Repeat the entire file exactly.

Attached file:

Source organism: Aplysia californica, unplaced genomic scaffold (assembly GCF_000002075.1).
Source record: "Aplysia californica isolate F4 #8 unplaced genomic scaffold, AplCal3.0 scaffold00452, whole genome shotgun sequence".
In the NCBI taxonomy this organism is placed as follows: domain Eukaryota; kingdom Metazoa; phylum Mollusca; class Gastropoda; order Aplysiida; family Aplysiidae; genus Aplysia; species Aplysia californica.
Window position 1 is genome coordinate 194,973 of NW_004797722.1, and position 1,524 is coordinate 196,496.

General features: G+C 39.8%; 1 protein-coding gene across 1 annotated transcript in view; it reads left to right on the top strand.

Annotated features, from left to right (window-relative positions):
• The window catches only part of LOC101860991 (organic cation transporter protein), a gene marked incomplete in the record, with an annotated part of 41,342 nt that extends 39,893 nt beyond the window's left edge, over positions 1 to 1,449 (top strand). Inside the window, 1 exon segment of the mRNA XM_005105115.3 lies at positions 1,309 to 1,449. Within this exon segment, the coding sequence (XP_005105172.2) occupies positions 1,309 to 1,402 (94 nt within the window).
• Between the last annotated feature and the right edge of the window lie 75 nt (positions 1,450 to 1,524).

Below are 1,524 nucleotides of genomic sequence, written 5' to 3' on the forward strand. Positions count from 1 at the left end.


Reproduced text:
Source organism: Aplysia californica, unplaced genomic scaffold (assembly GCF_000002075.1).
Source record: "Aplysia californica isolate F4 #8 unplaced genomic scaffold, AplCal3.0 scaffold00452, whole genome shotgun sequence".
In the NCBI taxonomy this organism is placed as follows: domain Eukaryota; kingdom Metazoa; phylum Mollusca; class Gastropoda; order Aplysiida; family Aplysiidae; genus Aplysia; species Aplysia californica.
Window position 1 is genome coordinate 194,973 of NW_004797722.1, and position 1,524 is coordinate 196,496.

General features: G+C 39.8%; 1 protein-coding gene across 1 annotated transcript in view; it reads left to right on the top strand.

Annotated features, from left to right (window-relative positions):
• The window catches only part of LOC101860991 (organic cation transporter protein), a gene marked incomplete in the record, with an annotated part of 41,342 nt that extends 39,893 nt beyond the window's left edge, over positions 1 to 1,449 (top strand). Inside the window, 1 exon segment of the mRNA XM_005105115.3 lies at positions 1,309 to 1,449. Within this exon segment, the coding sequence (XP_005105172.2) occupies positions 1,309 to 1,402 (94 nt within the window).
• Between the last annotated feature and the right edge of the window lie 75 nt (positions 1,450 to 1,524).

Below are 1,524 nucleotides of genomic sequence, written 5' to 3' on the forward strand. Positions count from 1 at the left end.